ECB to hold policy steady, reiterate quantitative easing end

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25 October 2018

thomasdodds

The Euro continued to hover around its weakest position since mid-August this morning as investors turned their attention to this afternoon’s European Central Bank meeting.

N
o change in policy is expected from the ECB, with President Draghi likely to reiterate the bank’s plans to end its quantitative easing programme at the end of the year. We will instead be paying close attention to his comments over inflation, namely whether the central bank has any confidence that core inflation will begin to trend towards target in the coming months. Following yesterday’s very soft business activity PMIs, the composite index of which fell to a 26 month low in September, it will also be interesting to see whether he alters the language on the growth outlook.

The bank’s rate announcement at 12:45 will be followed by Draghi’s press conference at 13:30 UK time.

Pound slides to seven week low on Brexit worries

Sterling was also firmly on the back foot on Wednesday, falling to its lowest level against the US Dollar in seven weeks. Investors remain concerned over the possibility of a ‘no deal’ Brexit, while there is also been fresh speculation that Theresa May could face a leadership challenge amid the fiasco over the Irish border negotiations.

In the US, FOMC member Robert Kaplan stated that the central bank should raise interest rates on two or three more occasions before evaluating whether further increases in the main rate would be warranted. Fellow central bank members Mester and Clarida will be speaking this afternoon. We will also look out for today’s durable goods order data, although this may well be overshadowed by the ECB’s announcement.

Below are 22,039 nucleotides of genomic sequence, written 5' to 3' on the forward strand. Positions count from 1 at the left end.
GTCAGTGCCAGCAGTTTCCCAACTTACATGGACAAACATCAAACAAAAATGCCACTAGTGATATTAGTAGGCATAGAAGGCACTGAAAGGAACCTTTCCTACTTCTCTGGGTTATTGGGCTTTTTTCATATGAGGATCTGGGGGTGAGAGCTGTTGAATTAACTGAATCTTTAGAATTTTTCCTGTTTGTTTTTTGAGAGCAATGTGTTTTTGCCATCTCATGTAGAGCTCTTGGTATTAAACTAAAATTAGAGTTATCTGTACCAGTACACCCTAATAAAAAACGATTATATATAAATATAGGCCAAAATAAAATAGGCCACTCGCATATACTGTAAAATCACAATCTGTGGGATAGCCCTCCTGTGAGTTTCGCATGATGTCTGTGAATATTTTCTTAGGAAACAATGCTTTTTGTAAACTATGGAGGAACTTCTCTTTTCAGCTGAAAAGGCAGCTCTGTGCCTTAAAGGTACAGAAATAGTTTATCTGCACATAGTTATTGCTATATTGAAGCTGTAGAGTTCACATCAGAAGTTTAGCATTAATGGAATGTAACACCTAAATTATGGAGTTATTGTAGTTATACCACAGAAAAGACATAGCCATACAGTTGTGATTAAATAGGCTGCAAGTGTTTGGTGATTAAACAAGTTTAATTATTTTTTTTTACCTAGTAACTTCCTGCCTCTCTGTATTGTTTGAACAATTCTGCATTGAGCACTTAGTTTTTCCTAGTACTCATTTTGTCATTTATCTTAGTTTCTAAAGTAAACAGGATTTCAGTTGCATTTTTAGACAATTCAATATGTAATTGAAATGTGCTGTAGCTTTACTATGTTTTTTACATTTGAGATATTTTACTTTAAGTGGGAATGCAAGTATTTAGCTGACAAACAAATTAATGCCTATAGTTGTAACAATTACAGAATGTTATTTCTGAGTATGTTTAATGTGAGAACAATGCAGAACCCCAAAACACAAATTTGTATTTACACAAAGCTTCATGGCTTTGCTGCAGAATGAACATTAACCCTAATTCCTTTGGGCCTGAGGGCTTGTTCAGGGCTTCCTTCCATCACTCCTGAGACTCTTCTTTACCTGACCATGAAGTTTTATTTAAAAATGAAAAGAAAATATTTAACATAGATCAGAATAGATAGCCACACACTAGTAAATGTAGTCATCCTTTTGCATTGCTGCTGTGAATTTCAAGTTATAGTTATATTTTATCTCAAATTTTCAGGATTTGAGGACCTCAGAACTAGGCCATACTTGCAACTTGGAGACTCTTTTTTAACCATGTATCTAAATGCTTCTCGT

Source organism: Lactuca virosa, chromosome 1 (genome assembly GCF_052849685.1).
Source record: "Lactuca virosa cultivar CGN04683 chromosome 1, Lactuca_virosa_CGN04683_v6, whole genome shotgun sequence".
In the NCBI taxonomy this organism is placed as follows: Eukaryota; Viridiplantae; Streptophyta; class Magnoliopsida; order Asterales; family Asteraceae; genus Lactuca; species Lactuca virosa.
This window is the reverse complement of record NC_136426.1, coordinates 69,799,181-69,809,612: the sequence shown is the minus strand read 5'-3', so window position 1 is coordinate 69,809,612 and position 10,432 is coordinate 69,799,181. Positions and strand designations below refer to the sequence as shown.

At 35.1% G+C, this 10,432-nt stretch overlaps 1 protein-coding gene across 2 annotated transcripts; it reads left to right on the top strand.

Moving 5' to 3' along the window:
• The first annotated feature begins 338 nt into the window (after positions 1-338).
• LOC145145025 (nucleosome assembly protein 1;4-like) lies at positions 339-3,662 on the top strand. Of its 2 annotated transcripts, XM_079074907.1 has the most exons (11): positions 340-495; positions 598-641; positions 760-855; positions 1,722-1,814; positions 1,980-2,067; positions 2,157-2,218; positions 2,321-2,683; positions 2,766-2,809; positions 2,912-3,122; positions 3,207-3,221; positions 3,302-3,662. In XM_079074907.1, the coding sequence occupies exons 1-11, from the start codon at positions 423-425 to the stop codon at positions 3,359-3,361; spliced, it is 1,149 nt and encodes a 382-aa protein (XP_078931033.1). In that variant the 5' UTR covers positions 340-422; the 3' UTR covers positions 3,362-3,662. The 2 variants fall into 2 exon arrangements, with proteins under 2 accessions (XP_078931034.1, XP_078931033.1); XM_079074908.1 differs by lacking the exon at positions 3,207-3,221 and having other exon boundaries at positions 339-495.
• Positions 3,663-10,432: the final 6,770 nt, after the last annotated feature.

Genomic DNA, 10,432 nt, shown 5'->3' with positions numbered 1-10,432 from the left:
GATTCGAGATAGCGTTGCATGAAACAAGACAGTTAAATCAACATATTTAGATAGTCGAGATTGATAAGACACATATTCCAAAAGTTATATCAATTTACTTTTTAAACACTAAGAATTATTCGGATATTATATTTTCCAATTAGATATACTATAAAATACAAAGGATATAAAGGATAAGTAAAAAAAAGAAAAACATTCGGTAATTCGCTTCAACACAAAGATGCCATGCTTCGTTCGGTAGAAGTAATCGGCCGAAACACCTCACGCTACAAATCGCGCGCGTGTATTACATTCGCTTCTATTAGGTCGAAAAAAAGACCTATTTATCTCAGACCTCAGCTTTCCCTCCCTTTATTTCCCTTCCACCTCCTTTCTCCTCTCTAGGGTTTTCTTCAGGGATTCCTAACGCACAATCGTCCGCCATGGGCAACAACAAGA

Canadian Dollar soars after BoC interest rate hike

The biggest mover in the G10 yesterday was the Canadian Dollar, which rose sharply after the Bank of Canada hiked interest rates, as expected, while hinting that it is ready to hike at a more aggressive pace next year.

The bank’s main policy rate was raised by another 25 basis points to 1.75%, the bank’s fifth hike since mid-2017, with its statement much more hawkish than the market anticipated. Policymakers talked up the ‘solid’ global economic outlook, noting an ‘especially robust’ US economic performance. Inflation in Canada is also now expected to remain close to the bank’s 2% target through to the end of 2020, with the bank stating that higher rates will be needed in order to achieve the inflation target.

Of most significance, however, was the dropping of the terms ‘gradual’ and ‘cautious’ with regards to the bank’s future rate hike approach, suggesting that the BoC may be moving towards a slightly more aggressive pace of future hikes. This reinforces our view that the Canadian Dollar will be one of the better performing G10 currencies against the US Dollar in the coming year. The BoC is the only other major central bank, with the exception of the Federal Reserve, to be engaging in a full on hiking cycle.